I know you know your stuff, but I really disagree with you on those statements
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post #13 of 37 Old 08-14-2014, 06:08 AM
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I know you know your stuff, but I really disagree with you on those statements
I'm serious. Once I setup my servers or HTPCs, they seriously go down, maybe once a year for updates and what not. No reason to let Windows do all the crap that it does, in terms of updates and what not.

But it does take a fair amount of effort to set it up that way.
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post #14 of 37 Old 08-14-2014, 07:17 AM
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Originally Posted by kapone View Post
I'm serious. Once I setup my servers or HTPCs, they seriously go down, maybe once a year for updates and what not. No reason to let Windows do all the crap that it does, in terms of updates and what not.

But it does take a fair amount of effort to set it up that way.
Yeah, I had uptime on my HTPC (Win7) of over a year at one point, and in the three since my file server was built it was only ever down due to extended power outages.

You can make Windows appliance-like, but it takes a little skill to get it there and a lot of will power not to screw with it.

RAID protection is only for failed drives. That's it. It's no replacement for a proper backup.
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post #15 of 37 Old 08-14-2014, 08:54 AM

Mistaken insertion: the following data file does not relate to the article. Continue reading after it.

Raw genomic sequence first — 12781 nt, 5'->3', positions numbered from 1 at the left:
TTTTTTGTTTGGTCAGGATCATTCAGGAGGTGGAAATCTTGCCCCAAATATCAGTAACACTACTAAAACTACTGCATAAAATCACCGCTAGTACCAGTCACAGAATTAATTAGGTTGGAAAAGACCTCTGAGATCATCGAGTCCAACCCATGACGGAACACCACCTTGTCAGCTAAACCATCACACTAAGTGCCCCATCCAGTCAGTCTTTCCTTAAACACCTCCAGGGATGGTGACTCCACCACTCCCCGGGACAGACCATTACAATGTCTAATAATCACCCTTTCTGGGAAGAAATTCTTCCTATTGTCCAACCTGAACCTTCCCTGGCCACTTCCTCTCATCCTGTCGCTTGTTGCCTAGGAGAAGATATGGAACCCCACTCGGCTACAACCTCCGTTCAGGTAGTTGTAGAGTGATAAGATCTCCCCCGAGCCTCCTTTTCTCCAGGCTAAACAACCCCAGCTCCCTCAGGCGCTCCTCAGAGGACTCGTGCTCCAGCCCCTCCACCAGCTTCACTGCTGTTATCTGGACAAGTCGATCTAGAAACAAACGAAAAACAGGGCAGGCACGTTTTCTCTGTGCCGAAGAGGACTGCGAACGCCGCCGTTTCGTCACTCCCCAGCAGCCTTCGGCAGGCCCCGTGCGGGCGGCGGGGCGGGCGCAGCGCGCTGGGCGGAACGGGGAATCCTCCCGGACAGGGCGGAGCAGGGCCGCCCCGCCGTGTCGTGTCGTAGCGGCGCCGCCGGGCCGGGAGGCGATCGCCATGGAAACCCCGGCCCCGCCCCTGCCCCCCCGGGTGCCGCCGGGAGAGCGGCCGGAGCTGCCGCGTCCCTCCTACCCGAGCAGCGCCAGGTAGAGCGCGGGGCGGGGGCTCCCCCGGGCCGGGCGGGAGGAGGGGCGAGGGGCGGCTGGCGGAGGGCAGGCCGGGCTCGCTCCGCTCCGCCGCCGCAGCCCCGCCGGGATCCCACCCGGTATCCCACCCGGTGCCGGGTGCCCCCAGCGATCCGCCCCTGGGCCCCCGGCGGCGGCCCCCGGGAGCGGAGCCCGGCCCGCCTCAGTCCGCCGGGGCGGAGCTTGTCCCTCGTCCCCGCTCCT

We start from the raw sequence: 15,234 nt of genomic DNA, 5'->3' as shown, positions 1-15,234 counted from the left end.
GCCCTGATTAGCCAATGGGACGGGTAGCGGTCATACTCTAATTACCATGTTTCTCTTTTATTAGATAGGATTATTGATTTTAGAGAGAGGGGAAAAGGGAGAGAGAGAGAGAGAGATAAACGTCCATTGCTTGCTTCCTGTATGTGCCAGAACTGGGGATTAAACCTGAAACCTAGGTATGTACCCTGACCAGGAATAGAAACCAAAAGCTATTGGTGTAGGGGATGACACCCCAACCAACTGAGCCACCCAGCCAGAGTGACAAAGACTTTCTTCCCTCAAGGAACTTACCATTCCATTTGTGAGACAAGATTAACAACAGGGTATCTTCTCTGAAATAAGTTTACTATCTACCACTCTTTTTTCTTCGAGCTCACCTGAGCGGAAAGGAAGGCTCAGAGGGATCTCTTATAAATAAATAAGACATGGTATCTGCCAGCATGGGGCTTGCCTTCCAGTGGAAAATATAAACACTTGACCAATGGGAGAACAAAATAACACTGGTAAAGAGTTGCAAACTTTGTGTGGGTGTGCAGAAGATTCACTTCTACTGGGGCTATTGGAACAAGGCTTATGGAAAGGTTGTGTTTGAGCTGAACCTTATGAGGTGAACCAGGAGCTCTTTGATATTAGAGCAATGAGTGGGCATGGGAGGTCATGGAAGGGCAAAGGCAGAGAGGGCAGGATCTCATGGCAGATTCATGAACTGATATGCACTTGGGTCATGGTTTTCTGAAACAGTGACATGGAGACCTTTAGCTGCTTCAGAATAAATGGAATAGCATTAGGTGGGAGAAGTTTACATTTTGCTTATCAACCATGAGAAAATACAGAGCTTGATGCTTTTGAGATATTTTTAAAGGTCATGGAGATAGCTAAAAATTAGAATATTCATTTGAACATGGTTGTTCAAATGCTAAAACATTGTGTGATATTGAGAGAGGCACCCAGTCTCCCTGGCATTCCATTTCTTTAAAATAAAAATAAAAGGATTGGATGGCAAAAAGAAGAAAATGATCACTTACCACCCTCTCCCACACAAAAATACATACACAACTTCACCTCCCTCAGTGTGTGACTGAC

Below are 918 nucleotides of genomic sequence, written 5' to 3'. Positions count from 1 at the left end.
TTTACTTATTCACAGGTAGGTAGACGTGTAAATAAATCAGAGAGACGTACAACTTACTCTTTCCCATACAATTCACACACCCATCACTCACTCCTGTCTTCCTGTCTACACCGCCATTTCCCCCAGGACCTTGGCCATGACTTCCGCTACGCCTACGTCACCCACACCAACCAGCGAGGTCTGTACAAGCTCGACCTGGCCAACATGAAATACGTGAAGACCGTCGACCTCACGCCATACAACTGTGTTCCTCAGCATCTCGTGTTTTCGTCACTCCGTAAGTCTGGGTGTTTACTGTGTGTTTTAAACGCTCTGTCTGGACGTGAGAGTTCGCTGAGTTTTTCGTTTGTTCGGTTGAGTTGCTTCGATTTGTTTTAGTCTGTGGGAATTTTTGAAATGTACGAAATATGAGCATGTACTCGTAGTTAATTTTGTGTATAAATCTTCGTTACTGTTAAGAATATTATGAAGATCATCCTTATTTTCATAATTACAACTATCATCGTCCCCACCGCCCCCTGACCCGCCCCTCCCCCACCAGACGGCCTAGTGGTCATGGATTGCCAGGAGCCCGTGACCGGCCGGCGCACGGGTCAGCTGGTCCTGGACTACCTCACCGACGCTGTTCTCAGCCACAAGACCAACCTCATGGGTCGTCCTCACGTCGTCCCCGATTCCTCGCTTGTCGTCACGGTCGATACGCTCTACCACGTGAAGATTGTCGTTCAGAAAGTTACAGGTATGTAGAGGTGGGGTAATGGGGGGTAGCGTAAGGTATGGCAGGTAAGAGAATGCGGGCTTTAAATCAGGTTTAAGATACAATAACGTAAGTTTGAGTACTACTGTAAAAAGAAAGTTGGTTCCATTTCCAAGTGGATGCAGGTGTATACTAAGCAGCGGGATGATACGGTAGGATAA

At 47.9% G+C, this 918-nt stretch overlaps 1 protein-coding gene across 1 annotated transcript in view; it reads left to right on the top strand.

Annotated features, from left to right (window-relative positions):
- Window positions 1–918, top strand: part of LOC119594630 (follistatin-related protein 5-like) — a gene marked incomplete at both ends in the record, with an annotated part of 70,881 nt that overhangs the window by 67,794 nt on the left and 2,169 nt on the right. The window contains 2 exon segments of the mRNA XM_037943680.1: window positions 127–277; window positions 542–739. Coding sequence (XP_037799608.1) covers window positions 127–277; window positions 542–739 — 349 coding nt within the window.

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Originally Posted by StinDaWg View Post
Is there any free software that will do this? All I want to do is have 2 or 3 drives appear as 1, I don't need automatic backup or anything.
I believe that UnRaid still offers a free version thats good for up to 3 Hard Drives.

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post #16 of 37 Old 08-14-2014, 09:23 AM
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Originally Posted by captain_video View Post
I don't believe that's entirely true. If you have drives that had been previously set up in unRAID that contain data I'm pretty sure you can add them back into the array. UnRAID uses the reiserfs file system so it's not as convenient as FlexRAID since it can use any drive configured for use in Windows.
This is true. However, what are the chances the OP was using unRAID or even ReiserFS prior to posting this question? For the most part, folks are likely using NTFS. Even had I been on Linux, I'd probably use ext3 or ext4.

Mind, I do use and like unRAID a lot. It's very stable and appliance-like. Heck, my current server is a LimeTech AVS-10/4 (which was pre-ordered). That said, I don't think unRAID is what the OP wants (although not for the perceived downsides he has mentioned in the first post).
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post #17 of 37 Old 08-14-2014, 10:53 AM
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IMO Windows is just as stable as any other OS, the days of Windows instability and BSOD are long gone (pre-NT). The reason Windows pc's can seem unstable is its so damn easy to tinker and install stuff, and people tend to use a Windows machine for more things. A Linux person will configure their needed services and leave it alone. On Windows there are more frequent updates to program versions, new thing to try, driver updates, Windows updates etc.
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post #18 of 37 Old 08-14-2014, 12:00 PM
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Originally Posted by kapone View Post
Nothing against Unraid, but Drivepool is rock solid stable as well. And so is the underlying Windows OS....if you stop mucking with it. Set and forget, and Windows is rock solid stable as well.
THanks for saying this. I felt the same way. I've never messed around with my server or had troubles with in the last two years. Not software related anyways. It just works. Always. I like that. This is rare for someone like me too.